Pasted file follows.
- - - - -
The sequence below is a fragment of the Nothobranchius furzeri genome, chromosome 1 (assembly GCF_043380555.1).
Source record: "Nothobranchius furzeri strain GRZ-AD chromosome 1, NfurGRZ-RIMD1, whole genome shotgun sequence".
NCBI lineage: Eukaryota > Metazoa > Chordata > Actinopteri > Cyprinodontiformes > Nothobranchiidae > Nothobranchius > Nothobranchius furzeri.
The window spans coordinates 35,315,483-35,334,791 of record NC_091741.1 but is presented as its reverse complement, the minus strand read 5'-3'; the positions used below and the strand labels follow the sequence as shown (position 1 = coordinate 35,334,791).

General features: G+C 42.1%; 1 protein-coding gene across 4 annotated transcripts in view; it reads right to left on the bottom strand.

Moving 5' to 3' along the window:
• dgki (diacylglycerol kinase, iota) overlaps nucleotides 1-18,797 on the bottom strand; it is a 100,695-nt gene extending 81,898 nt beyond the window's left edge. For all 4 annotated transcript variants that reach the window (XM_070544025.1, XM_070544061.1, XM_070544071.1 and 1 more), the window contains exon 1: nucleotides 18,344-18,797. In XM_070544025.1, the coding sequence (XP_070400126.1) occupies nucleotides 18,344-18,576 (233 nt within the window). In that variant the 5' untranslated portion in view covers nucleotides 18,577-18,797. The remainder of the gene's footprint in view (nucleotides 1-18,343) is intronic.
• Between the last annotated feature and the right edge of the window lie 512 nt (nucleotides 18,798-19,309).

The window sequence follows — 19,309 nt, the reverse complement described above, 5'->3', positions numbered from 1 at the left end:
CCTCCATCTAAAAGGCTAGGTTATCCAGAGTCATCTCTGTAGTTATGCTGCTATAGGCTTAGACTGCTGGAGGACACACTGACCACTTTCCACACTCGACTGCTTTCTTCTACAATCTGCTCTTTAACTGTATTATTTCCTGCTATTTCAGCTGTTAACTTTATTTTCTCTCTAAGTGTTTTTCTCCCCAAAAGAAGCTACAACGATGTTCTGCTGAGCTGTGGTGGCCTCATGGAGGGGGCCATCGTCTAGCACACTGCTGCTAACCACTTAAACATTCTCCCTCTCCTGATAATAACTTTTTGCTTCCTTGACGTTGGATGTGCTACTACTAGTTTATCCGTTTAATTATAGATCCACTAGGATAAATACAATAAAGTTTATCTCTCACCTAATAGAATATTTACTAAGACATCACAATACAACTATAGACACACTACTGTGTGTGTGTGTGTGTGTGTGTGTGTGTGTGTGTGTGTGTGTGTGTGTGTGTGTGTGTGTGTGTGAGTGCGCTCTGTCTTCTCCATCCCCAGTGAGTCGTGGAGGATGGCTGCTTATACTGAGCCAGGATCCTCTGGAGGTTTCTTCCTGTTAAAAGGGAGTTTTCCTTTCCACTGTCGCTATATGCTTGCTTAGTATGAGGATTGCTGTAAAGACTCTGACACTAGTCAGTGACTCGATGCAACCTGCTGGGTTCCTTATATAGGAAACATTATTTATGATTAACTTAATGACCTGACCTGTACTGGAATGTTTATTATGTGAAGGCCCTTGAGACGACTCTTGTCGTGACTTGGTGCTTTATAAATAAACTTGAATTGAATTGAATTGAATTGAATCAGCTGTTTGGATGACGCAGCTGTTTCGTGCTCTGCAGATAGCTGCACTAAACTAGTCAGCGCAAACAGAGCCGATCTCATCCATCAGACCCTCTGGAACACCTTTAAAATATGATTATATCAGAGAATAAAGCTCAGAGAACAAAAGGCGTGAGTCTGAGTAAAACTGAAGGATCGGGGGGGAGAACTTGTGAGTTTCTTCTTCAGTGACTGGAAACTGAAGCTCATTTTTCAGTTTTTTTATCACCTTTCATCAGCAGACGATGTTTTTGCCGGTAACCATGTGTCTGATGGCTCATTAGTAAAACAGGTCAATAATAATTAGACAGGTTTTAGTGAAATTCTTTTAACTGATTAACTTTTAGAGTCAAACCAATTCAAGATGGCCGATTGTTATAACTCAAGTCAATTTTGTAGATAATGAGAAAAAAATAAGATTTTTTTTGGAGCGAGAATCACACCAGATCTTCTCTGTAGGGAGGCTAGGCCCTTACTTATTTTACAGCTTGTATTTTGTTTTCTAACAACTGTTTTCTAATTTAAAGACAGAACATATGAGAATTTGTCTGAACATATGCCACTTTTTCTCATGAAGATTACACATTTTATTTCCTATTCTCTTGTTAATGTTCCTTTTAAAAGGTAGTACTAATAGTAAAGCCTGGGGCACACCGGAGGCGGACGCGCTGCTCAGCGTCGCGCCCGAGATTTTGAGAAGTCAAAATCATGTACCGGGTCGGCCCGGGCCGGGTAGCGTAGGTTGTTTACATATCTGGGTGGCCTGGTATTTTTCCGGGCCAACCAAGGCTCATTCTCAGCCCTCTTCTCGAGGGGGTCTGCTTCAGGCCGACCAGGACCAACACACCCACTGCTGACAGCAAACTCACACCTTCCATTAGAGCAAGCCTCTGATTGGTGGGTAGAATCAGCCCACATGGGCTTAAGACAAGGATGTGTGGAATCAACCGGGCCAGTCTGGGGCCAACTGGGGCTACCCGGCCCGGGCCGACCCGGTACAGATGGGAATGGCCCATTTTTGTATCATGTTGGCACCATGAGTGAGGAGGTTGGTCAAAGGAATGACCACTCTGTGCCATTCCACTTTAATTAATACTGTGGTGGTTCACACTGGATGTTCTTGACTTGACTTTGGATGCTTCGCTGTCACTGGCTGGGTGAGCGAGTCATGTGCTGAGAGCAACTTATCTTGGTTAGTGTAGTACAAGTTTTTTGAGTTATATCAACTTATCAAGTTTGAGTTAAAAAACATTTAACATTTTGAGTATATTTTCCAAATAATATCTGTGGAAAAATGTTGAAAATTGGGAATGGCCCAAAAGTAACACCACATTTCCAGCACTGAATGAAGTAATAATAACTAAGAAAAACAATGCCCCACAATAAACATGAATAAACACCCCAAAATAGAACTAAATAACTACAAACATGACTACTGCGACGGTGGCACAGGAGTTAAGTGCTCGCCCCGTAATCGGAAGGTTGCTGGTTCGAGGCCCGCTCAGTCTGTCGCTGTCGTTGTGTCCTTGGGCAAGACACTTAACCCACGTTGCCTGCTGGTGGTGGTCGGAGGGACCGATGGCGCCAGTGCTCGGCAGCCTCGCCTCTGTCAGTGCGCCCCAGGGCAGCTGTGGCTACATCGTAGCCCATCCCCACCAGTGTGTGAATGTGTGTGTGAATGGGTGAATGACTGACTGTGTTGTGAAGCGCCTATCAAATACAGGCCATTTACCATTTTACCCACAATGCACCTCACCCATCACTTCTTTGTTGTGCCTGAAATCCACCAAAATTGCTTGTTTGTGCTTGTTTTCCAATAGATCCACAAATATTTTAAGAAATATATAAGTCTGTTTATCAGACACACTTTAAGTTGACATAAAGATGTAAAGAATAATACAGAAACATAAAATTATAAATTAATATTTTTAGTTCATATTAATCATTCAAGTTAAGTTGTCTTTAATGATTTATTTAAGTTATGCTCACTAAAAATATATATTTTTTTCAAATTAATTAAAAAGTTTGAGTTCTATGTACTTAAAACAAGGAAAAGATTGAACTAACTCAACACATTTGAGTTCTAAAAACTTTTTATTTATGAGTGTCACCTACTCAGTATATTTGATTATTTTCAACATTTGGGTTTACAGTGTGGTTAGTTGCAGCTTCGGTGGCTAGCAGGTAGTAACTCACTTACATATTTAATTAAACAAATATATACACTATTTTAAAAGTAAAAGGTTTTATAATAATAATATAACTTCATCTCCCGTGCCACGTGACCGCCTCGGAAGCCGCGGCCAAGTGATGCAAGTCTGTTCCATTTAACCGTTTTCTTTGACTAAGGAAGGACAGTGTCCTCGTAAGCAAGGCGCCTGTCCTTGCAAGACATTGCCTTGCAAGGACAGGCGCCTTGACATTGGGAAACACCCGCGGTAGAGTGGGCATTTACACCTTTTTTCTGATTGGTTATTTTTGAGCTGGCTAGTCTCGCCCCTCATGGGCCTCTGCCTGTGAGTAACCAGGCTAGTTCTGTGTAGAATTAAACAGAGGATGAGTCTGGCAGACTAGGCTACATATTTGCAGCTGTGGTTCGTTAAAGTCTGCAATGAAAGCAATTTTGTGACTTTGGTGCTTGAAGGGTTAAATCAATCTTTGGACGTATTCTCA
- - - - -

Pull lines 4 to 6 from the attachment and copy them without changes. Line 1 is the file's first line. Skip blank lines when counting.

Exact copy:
The window spans coordinates 35,315,483-35,334,791 of record NC_091741.1 but is presented as its reverse complement, the minus strand read 5'-3'; the positions used below and the strand labels follow the sequence as shown (position 1 = coordinate 35,334,791).

General features: G+C 42.1%; 1 protein-coding gene across 4 annotated transcripts in view; it reads right to left on the bottom strand.

Moving 5' to 3' along the window: